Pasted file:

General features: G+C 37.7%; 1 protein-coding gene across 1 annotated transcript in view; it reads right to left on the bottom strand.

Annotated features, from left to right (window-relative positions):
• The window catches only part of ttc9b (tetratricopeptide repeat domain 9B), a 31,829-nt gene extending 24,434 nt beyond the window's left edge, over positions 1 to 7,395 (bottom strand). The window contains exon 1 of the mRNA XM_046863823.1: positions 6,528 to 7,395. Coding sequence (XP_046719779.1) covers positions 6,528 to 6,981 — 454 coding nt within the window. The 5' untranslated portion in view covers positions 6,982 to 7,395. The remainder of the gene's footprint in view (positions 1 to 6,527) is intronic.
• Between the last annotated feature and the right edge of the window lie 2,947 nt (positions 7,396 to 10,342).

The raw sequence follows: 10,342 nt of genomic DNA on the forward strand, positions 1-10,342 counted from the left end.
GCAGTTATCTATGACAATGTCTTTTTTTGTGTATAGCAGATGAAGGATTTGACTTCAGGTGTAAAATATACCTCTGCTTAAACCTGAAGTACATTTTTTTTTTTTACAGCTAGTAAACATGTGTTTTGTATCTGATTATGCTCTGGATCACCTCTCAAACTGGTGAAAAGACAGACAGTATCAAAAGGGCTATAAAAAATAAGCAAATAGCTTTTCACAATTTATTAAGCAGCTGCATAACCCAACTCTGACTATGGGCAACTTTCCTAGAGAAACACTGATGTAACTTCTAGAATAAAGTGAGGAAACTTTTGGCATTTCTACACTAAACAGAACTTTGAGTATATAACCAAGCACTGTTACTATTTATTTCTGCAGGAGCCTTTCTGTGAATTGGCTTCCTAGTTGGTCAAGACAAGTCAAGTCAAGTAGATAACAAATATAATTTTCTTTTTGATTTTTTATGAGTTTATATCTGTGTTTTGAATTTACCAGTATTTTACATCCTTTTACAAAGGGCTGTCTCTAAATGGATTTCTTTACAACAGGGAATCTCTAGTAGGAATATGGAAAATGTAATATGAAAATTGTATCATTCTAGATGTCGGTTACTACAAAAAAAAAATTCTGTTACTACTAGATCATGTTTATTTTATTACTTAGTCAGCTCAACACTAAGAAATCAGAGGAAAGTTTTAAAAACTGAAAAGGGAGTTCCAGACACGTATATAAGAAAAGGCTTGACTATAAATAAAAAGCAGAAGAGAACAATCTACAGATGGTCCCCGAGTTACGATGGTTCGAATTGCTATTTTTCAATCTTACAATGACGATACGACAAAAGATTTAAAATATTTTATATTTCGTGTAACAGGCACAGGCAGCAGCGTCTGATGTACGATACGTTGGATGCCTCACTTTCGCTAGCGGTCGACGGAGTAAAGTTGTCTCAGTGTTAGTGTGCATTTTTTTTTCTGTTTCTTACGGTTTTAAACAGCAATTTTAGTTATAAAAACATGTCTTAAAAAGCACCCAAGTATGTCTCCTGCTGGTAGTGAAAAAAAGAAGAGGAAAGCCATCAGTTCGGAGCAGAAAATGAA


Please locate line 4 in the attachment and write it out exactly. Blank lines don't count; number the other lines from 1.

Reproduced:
• Between the last annotated feature and the right edge of the window lie 2,947 nt (positions 7,396 to 10,342).